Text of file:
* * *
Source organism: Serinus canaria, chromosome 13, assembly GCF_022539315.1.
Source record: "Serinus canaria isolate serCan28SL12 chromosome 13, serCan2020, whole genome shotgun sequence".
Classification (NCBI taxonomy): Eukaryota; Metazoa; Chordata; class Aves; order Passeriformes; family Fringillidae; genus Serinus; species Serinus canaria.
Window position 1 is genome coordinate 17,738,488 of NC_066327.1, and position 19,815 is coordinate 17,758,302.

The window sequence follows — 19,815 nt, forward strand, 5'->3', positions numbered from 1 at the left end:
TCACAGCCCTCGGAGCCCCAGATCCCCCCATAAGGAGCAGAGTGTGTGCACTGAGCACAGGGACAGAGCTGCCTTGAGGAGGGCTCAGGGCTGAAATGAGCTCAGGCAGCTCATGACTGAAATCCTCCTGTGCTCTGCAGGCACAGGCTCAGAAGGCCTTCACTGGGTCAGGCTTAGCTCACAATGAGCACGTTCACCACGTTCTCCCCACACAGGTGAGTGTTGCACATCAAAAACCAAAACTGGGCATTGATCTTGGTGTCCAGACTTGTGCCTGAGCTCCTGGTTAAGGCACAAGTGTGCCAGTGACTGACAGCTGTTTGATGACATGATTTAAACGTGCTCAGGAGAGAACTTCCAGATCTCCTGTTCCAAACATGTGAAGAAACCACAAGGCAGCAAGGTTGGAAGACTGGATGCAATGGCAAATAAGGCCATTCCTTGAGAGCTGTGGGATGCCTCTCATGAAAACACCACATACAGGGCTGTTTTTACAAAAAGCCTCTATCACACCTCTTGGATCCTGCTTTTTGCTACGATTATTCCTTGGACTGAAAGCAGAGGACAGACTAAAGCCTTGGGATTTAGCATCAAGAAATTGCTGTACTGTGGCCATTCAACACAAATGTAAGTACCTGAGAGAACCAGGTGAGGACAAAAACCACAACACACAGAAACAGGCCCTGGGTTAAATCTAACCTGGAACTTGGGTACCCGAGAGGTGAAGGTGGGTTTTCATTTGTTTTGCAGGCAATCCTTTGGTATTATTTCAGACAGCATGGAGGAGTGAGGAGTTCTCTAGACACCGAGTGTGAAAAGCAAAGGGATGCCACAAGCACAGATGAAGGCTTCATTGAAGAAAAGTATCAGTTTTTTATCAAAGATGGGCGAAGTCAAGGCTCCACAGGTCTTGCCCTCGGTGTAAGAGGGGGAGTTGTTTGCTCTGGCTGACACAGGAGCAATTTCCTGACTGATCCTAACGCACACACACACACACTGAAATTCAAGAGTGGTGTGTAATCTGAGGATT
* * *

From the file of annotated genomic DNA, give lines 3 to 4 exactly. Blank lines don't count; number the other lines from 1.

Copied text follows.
Classification (NCBI taxonomy): Eukaryota; Metazoa; Chordata; class Aves; order Passeriformes; family Fringillidae; genus Serinus; species Serinus canaria.
Window position 1 is genome coordinate 17,738,488 of NC_066327.1, and position 19,815 is coordinate 17,758,302.